Many thanks for your impressions!

 

Yes, the Sonotone is a fine example of the 6J6.  There are others - the USN JAN comes to mind.  That said, I guess we'll have to agree to disagree.  IMHO, the E90CC is significantly superior - as you say, more high-end detail and definitely quicker.  Also, I suspect that the extra bass you're hearing in the Sonotone maybe emphasized by greater noise.*

 

It may still depend on the headphone, too.  I have been tracking the noise for several years now, and know exactly where and how to hear for it.  I don't have HD800's, but with E90CC's I cannot hear the noise with any of my phones (HD600's, HF-2's, etc.).  If you use a PC as your music file source (many of us seem to do that these days), this can affect the Torpedo if it's too close.  At my previous residence, I think I had the Torpedo way too close to the PC.  I could barely detect the noise with some headphones, even using the E90CC - but I can't at my new residence.  I know from previous experience that the Torpedo can easily pick up transformer flux from adjacent devices and resonate with increased noise: other stereo equipment with transformers, wireless phones, wireless cable router, etc. - the PT in the Torpedo will pick them all up if it's too close.  A good separation distance and the use of all of the tweaks + E90CC tubes should reduce any noise to zero in most cases.  The HD800 may be different, though.

 

* I prefer to use the term "ripple" or "noise" to describe the sound when it was easily heard in the past (pre-tweaks and E90CC's).  "Hum" almost always refers to 60Hz line frequency noise caused by poor transformer application or other power-related issues.  That was never an issue with the Torpedo - it was at 180Hz, and we suspect was caused from oscillation of the heater rectifiers and was magnified by their proximity to the power transformer.  That's why one of the major tweaks incorporated general purpose diodes instead of the super-fast-switching Schottky's that were originally used.  The addition of the snubber caps also help to fight any oscillation that might be produced.  As Dsavitsk immediately realized when KG suggested this cause, there is no reason at all to use high-performance rectifiers just to power the tube heaters. ;) 

post #544 of 656

Okay, just ordered the Torpedo kit + some extra goodies. Excited to get soldering!

post #545 of 656
Quote:
Originally Posted by ChrisX View Post
 

Thanks for the idea about AC matching. I will try to match the best pair of my 5-pack of E90CC this way. I assume that this will give more useful results than matching with my very simple Sencore tester. I have access to a good multimeter so maybe I can also measure at higher frequencies. But first I will make the proposed measurement with the 6J6 mentioned above to get a feeling about the relation between DC and AC mismatch.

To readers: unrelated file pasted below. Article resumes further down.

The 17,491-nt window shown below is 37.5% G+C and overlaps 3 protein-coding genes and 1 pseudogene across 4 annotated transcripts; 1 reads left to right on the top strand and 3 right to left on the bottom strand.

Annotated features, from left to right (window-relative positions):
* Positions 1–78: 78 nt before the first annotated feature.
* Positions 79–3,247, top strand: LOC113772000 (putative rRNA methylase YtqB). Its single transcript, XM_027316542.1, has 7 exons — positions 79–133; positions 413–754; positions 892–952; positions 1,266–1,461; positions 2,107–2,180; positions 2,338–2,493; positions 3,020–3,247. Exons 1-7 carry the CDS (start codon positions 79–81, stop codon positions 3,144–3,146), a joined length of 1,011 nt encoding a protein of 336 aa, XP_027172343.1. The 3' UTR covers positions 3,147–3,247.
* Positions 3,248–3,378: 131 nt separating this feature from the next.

I have finished the Torpedo build today. As said before I first measured the slightly mismatched 6J6 by looking at the output. Test setup was output switch set to high, 330 Ohm load resistance. As mentioned before, the DC voltage at C11/C12 was 128 V at the left, 144 V at the right channel. With a 2 Vpp sine wave at the inputs and the pot full open I measured 2.82 V left/2.99 V right ACrms at 50 Hz, 2.90 V/3.07 V at 500 Hz and 2.33 V/2.5 V at 5 kHz (the scope confirms the slight differences) which results in a channel imbalance of about 0.4 - 0.5 dB, so as Dsavitsk stated before not much to worry about.

 

Kudos to the Telefunken E90CC. I have bought a NOS 5-pack of these tubes, the first two I picked showed 101 (whatever, maybe percent) on my Sencore tester on all 4 systems, so I didn't even check the remaining 3 tubes. These two tubes in the Torpedo show both 105 V DC at C11/C12, AC output shows 2.39 V/2.39 V (50 Hz), 2.42 V/2.42 V (500 Hz), 2.44 V/2.43 V (5 kHz). So they match perfectly. Furthermore these pair of tubes shows no microphonics, while one of the 6J6 (JHS Sylvania) did.

 

These results show that DC matching is valid for a good AC match in this setup.

 

The amp is totally quiet, for initial listening I used my 600 Ohm AKG K240. I was really satisfied with the sound, only drawback is that the gain of the amp is just sufficient with these headphones (listening position of the pot between 3 and 4 o'clock), but as seen above the E90CC is slightly less efficient than the 6J6. I didn't test with other cans yet (and unfortunately also won't be able to do so in the next days).

 

BTW: Maybe this is the first Torpedo running with SMD caps? I used Kemet 500 V C0G 1206 types.

 

.


Edited by ChrisX - 5/25/14 at 2:07pm
post #546 of 656
Ordered a Torpedo for when I get back to the States. Since I could not decide on a cap I ended up buying a variety:rolleyes:. While researching them there was some discussion (vcap) on how the cap should be oriented. Ie the outermost foil connection should be connected to B+. Does this recommendation apply to a parafeed design? Which way is B+? tongue.gif
post #547 of 656
Thread Starter 
Quote:
Originally Posted by FishHead View Post